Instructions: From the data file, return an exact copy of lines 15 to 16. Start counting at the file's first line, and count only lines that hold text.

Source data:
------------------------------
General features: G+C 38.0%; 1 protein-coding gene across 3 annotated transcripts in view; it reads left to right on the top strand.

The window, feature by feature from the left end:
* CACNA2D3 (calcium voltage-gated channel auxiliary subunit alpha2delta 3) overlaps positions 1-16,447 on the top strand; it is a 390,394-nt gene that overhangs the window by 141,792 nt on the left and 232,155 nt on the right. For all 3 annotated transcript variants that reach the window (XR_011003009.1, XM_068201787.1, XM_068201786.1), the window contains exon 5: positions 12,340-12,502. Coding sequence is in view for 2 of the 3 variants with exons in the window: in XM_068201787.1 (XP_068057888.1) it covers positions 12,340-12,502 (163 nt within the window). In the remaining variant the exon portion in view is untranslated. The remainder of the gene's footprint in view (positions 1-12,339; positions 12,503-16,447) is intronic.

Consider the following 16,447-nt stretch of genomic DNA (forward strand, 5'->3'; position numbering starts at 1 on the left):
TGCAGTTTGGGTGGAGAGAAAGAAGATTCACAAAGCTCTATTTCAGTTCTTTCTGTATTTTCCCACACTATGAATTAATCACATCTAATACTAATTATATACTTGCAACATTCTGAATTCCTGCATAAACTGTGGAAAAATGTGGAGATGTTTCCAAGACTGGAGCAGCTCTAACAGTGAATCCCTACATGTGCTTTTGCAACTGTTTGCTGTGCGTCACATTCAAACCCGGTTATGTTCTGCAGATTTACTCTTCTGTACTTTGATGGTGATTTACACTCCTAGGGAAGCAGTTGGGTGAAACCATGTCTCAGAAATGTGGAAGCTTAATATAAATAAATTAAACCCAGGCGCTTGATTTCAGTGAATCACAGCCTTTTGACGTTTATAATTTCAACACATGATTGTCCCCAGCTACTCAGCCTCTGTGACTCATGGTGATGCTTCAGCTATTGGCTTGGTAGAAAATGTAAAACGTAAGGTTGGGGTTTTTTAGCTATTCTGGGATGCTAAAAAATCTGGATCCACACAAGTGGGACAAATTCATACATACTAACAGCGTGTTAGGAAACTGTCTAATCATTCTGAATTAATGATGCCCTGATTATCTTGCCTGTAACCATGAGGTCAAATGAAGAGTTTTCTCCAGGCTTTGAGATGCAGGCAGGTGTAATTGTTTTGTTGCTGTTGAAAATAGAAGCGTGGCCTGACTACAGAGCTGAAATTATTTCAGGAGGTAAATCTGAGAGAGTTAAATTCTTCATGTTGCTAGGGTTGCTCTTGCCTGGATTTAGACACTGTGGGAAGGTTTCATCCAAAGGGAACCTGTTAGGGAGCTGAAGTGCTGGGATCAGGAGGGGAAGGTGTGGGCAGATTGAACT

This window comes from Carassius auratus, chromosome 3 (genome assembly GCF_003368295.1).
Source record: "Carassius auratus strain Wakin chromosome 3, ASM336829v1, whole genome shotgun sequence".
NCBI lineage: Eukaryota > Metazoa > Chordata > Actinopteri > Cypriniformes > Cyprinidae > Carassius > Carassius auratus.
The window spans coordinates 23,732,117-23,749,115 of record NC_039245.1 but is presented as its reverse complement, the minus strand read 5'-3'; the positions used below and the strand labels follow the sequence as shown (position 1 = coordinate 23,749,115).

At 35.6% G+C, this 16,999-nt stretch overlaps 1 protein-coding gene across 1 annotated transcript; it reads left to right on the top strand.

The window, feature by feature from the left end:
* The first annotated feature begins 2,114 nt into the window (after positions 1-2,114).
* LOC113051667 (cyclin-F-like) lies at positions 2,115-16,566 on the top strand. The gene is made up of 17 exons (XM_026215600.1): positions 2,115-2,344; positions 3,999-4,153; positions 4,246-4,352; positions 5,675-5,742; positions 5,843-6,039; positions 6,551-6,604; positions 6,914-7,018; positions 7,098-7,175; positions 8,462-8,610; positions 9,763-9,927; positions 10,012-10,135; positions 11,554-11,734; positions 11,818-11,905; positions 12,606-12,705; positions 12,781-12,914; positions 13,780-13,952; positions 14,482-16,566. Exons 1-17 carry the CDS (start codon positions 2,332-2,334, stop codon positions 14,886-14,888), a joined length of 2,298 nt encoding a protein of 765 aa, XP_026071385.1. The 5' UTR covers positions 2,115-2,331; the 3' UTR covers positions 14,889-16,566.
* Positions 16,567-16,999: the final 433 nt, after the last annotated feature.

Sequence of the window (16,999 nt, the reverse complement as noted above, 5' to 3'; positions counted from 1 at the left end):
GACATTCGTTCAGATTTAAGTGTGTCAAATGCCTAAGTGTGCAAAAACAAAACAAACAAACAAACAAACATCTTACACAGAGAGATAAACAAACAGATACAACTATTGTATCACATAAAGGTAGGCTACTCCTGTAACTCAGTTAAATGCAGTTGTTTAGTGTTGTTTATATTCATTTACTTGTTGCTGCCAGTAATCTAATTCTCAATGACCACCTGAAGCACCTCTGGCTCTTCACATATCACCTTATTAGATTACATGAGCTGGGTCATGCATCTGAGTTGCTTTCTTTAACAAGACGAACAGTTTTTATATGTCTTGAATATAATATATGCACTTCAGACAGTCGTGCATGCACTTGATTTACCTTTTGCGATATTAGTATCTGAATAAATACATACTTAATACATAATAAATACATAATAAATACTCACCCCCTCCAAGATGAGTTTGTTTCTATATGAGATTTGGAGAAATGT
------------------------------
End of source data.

Sequence of the window (16,999 nt, the reverse complement as noted above, 5' to 3'; positions counted from 1 at the left end):
GACATTCGTTCAGATTTAAGTGTGTCAAATGCCTAAGTGTGCAAAAACAAAACAAACAAACAAACAAACATCTTACACAGAGAGATAAACAAACAGATACAACTATTGTATCACATAAAGGTAGGCTACTCCTGTAACTCAGTTAAATGCAGTTGTTTAGTGTTGTTTATATTCATTTACTTGTTGCTGCCAGTAATCTAATTCTCAATGACCACCTGAAGCACCTCTGGCTCTTCACATATCACCTTATTAGATTACATGAGCTGGGTCATGCATCTGAGTTGCTTTCTTTAACAAGACGAACAGTTTTTATATGTCTTGAATATAATATATGCACTTCAGACAGTCGTGCATGCACTTGATTTACCTTTTGCGATATTAGTATCTGAATAAATACATACTTAATACATAATAAATACATAATAAATACTCACCCCCTCCAAGATGAGTTTGTTTCTATATGAGATTTGGAGAAATGT